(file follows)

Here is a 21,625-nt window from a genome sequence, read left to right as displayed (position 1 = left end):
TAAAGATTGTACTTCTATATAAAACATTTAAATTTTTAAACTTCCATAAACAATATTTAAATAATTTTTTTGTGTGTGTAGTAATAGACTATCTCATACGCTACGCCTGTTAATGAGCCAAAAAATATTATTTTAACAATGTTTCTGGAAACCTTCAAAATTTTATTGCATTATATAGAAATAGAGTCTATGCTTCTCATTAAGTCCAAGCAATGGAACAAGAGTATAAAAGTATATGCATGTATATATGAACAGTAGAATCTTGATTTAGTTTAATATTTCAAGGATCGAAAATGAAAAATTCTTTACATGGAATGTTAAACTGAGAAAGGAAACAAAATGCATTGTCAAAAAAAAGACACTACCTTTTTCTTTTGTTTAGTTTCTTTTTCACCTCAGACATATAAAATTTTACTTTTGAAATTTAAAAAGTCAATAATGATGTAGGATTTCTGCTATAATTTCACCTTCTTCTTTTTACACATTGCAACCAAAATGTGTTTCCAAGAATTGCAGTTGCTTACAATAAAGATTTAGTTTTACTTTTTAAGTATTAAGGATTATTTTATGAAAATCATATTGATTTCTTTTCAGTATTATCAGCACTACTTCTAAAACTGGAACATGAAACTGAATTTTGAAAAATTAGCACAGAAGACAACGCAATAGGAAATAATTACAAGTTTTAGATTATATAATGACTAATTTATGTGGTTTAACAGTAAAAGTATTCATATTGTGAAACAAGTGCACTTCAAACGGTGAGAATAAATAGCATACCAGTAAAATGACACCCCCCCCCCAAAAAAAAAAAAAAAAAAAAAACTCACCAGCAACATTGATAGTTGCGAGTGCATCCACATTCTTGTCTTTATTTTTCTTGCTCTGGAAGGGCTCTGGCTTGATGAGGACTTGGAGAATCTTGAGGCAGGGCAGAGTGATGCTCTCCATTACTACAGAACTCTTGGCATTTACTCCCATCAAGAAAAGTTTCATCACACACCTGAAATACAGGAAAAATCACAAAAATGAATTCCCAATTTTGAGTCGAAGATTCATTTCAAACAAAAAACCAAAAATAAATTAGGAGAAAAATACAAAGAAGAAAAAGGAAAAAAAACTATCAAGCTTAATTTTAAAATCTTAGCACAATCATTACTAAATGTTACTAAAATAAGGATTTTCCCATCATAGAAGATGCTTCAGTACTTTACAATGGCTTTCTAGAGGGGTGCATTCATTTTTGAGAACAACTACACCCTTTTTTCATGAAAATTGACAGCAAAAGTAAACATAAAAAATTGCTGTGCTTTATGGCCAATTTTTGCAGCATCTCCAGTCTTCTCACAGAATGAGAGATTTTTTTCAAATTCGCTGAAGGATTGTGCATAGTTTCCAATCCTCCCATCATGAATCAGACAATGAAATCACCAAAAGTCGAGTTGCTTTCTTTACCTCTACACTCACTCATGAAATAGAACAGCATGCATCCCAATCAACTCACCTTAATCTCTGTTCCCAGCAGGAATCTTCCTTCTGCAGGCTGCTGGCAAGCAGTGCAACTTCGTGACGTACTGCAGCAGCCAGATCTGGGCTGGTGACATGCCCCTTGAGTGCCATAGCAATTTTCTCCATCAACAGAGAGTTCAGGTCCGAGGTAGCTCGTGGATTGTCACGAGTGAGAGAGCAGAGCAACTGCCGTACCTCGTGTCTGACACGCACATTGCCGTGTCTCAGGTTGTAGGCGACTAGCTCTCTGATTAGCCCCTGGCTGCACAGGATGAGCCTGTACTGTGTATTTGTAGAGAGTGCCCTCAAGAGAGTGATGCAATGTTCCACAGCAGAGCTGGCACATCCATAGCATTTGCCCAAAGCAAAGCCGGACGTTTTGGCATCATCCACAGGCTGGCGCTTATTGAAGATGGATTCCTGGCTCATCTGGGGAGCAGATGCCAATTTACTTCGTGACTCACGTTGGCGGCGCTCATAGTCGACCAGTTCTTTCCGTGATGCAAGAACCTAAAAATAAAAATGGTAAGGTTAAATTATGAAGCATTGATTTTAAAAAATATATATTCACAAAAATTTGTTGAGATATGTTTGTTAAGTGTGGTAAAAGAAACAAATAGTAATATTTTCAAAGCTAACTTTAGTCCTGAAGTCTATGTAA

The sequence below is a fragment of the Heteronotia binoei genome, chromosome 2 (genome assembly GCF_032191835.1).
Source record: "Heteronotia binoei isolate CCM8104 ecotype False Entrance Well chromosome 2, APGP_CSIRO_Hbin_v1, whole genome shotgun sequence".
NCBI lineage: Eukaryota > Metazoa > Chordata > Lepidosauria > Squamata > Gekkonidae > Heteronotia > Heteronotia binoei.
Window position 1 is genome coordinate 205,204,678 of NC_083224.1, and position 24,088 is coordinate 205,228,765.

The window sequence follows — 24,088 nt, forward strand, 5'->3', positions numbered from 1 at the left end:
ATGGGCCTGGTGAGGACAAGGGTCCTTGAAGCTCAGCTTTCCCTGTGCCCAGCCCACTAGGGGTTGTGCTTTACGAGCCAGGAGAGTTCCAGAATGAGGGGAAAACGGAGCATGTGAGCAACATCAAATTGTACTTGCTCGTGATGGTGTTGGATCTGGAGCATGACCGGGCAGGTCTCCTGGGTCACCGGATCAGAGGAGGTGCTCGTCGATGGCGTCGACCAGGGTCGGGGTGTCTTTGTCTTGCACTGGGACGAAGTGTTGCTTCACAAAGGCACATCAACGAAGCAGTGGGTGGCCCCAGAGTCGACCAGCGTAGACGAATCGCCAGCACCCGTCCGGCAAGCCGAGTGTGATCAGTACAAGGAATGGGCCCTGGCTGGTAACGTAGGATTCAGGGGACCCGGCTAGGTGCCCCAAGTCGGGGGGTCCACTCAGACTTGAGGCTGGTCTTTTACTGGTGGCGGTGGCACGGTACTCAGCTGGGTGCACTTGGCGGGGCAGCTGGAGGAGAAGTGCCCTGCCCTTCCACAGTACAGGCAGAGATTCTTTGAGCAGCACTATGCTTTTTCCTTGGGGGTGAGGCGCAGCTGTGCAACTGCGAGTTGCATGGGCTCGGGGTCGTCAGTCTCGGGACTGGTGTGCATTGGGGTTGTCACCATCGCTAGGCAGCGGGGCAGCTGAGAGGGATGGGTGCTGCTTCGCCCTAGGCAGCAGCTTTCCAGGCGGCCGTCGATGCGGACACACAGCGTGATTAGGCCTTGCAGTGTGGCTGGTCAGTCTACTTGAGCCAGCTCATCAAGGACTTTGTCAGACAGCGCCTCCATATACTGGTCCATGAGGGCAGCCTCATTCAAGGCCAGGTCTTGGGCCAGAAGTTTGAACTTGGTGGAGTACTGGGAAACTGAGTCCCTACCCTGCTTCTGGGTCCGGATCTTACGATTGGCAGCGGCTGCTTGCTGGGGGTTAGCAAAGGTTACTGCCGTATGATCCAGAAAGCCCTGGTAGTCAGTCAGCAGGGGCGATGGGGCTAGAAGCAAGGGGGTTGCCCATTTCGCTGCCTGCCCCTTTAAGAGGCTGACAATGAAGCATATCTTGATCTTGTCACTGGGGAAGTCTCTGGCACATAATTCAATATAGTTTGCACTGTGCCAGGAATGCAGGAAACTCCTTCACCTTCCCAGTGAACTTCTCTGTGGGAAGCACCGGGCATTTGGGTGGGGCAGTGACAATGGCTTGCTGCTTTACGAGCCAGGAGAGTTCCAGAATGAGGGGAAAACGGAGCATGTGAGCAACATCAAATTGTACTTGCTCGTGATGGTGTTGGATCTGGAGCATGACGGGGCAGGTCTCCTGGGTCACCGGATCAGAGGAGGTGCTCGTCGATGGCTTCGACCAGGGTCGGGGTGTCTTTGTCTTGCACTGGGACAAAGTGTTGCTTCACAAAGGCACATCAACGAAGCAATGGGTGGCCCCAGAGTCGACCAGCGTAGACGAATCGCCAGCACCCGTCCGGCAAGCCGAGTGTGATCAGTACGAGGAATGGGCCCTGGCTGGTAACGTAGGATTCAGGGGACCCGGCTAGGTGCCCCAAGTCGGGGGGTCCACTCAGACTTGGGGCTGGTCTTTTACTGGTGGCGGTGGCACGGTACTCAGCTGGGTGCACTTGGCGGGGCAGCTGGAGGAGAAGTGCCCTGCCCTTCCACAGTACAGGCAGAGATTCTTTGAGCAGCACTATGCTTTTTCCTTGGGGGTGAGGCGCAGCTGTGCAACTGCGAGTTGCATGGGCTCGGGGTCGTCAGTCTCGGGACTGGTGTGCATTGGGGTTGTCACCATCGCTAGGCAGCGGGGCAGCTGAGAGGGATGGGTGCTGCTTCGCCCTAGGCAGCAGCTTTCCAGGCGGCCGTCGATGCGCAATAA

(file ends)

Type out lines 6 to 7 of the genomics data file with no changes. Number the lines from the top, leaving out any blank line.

Window position 1 is genome coordinate 205,204,678 of NC_083224.1, and position 24,088 is coordinate 205,228,765.

The window sequence follows — 24,088 nt, forward strand, 5'->3', positions numbered from 1 at the left end: